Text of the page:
“I don’t really see what that had to with him. I think it is kind of unfair.”

— Kinney Liner with Haywood Contracting on Danny Wingate at Haywood Builders Supply being pulled into a school system accounting probe due to a credit balance the school maintenance director established at the store.

“Maybe I would pose the question to you: What do want Haywood County to look like in 50 years when it is time for all the grading contractors to move west?”

— Marc Pruett, soil and erosion enforcement officer, on the need for a slope ordinance.

“The Reservation does not need that relationship now. Swain County does.”

— Ben Bushyhead, a Cherokee candidate for Swain County commissioner, suggesting that Swain County is missing the boat by not collaborating more with the tribe.

“I am convinced they use the term micromanaging to describe any decision they don’t agree with. I don’t apologize for being engaged and double-checking the facts and asking hard questions. I am not a rubber stamp and I don’t think any board should be a rubber stamp.”

— Haywood Commissioner Mark Swanger, fending off criticism of micromanaging county government and his decision to dismiss county Manager Jack Horton. A political action committee formed to defeat Swanger in the primary.

“There is no Machine telling me what to do.”

— Swain County Commissioner David Anthony, denying accusations from challengers in the primary election that the current board is controlled by the Democratic Party Machine.

“We’re going on 20 years that we’ve been talking about land use and we’ve made no progress at all.”

— Jackson County commissioner candidate Tom Massie. Massie’s pro-land use planning platform helped carry him to victory in the crowded primary elections.

“Appalachian culture won’t allow for people being told what to do.”

— Macon County commissioner candidate Ronnie Beale during a League of Women Voters forum.

“At this point I think the growth is here to stay, I’m pretty sure that it’s probably just going to get worse.”

— Macon County’s erosion control officer Josh Ward. In 2005, Macon County saw nearly 500 new building permits for single-family residential homes, and about 200 commercial building permits.


“You need to get your priorities straight or else we are going to have a whole lot of children to bury. Unless the state puts childcare at the top of their list this is going to happen again and again and again.”

— Attorney Randy Seago after defending a homeless, single mom whose son died in the car while she worked a double shift at a nursing home in Jackson County. She was found not guilty.

“There were numerous amounts of alcoholic beverage bottles, about 30 of them.”

— Bryson City Police Detective Dennis Ashe on a stash found in the ceiling of Ingles where a peeping Tom was caught spying on the women’s restroom below.

“We are not about alcohol, we are about the food.”

— Richard Long, owner of Caffe Rel in Franklin, regarding an upcoming vote on whether to allow alcohol sales in restaurants. Residents ended up voting in alcohol sales.

“After evaluating Duke’s proposal and the recommendations from resource agencies and interested parties, we considered what environmental measures would be necessary or appropriate for continued operations of the projects. Based on this analysis, we recommend licensing the East Fork, West Fork, and Bryson projects as proposed by Duke with some additional staff-recommended measures, and the surrender of the Dillsboro Project with removal of the dam and demolition of the powerhouse.”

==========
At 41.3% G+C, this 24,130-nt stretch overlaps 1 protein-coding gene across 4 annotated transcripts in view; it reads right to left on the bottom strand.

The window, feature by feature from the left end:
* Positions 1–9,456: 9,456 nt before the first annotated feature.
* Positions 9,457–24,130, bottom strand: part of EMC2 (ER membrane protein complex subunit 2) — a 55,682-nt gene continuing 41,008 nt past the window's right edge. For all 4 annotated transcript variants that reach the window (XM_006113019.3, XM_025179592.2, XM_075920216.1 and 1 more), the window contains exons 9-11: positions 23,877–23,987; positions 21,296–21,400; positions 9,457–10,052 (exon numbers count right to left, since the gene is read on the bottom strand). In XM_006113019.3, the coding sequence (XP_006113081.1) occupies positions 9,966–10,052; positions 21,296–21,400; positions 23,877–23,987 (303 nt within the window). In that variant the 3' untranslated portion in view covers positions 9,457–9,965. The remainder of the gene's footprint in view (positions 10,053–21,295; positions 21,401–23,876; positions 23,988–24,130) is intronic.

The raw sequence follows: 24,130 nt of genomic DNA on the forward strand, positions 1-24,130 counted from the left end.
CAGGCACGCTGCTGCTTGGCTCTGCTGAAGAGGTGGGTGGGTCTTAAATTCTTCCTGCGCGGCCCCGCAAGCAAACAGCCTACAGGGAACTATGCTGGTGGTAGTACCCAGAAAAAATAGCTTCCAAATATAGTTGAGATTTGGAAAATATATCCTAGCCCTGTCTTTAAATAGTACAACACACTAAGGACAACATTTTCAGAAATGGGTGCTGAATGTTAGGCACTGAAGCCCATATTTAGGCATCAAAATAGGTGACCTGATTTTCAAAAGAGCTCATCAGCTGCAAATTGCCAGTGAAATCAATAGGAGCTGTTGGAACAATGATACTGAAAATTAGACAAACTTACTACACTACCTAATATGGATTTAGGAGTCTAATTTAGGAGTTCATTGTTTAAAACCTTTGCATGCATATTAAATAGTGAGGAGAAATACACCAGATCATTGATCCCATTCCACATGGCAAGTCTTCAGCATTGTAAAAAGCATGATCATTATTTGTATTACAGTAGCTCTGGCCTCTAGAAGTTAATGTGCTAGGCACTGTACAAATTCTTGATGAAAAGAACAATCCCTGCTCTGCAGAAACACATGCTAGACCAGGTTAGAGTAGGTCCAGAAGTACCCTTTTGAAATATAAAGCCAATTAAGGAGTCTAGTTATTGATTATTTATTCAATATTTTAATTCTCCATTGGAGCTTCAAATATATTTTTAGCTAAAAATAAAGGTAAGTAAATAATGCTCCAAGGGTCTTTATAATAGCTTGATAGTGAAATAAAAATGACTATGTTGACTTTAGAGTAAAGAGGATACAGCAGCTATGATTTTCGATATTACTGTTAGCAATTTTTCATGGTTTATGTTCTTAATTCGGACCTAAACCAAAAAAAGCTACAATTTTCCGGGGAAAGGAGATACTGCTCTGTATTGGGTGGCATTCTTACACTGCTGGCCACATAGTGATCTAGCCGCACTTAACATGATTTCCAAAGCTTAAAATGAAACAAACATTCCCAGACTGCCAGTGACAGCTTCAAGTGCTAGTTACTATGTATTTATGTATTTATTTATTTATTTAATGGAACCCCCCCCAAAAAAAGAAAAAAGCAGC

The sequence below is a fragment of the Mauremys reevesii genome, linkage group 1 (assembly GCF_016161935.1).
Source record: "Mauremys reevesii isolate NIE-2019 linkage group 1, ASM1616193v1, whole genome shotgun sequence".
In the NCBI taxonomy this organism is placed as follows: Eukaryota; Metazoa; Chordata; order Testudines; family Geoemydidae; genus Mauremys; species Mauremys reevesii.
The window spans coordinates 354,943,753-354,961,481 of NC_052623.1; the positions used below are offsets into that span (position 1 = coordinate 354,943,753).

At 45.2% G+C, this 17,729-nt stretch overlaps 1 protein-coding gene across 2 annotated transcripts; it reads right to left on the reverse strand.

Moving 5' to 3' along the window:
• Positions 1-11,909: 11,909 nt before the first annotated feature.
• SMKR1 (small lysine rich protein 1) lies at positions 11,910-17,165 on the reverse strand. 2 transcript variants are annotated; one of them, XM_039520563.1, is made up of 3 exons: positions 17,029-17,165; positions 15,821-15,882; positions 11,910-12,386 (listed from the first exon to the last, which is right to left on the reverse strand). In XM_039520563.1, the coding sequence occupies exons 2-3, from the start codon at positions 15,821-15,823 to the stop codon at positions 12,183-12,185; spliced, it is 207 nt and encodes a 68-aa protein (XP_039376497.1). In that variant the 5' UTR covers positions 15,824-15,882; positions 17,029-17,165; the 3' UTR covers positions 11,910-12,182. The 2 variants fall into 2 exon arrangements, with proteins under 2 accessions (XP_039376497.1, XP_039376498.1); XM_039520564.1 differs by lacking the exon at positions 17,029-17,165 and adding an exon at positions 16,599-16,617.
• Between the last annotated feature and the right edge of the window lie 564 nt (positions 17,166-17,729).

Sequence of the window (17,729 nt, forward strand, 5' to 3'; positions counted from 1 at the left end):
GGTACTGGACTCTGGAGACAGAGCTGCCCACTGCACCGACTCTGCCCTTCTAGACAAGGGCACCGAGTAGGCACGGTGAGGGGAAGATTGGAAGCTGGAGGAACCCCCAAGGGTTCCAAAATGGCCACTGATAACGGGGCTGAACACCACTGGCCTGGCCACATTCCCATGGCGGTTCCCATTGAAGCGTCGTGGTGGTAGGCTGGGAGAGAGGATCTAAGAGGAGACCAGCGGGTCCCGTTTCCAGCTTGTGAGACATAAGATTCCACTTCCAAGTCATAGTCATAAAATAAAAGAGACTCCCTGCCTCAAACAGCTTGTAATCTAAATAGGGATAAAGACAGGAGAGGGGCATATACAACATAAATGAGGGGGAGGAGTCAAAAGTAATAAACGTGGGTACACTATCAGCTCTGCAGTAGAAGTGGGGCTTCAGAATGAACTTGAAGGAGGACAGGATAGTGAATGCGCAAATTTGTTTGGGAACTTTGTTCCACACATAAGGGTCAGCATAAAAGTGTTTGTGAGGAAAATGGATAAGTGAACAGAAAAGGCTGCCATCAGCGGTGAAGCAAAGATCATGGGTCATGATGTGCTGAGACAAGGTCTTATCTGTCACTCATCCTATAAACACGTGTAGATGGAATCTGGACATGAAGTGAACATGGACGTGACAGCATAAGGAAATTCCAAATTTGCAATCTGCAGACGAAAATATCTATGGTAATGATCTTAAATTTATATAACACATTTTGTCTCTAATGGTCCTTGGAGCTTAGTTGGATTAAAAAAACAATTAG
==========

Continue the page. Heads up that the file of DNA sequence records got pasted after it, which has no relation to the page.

— A statement from the 402-page Federal Energy Regulatory Commission’s draft environmental assessment issued in regards to Duke Energy pursing new licenses for each of their dams along the Tuckasegee and Oconaluftee Rivers

“Overall, citizens seem fairly satisfied with the quality of life in the town of Sylva.”

— The first line in a summary of responses in a citizen satisfaction survey town officials sent out to collect information about the town’s current services and future improvements.


“You can only spend a dollar so many times.”

— Tom Halsey, a Haywood County tourism board member, on the tug of war over the best use of tourism tax dollars.

“Without zoning anyone can build anything, anytime, anywhere.”

— Brad Walker, a member of the Bryson City planning board, on a pledge by the town to finally tackle land-use planning regulations.

“The community spirit and feeling is disappearing as our land is disappearing.”

— Judy Coker, a Haywood County resident, an advocate of funding for farmland preservation.

“We can’t fill his shoes but are sure going to try. It will take all of us together to be Wade Reece.”

— Becky Ramey, the owner of Smackers, on the loss of the larger-than-life Maggie Valley community figure.

“It’s a beef I have about festivals, they have to raise their money and they become entities in and of themselves, they’re a business. They become a business and not a way to have the community gather, which is very important in a festival.”

— Janet Jacobs Greene, a festival coordinator in Franklin.

“If they want to throw them in a drawer and never look at them, we can’t stop them from doing that.”

— Geologist and engineer Rebecca Latham, a member of the N.C. Geological Survey, regarding a survey Macon County’s landslide prone areas and what local officials are going to do with the results.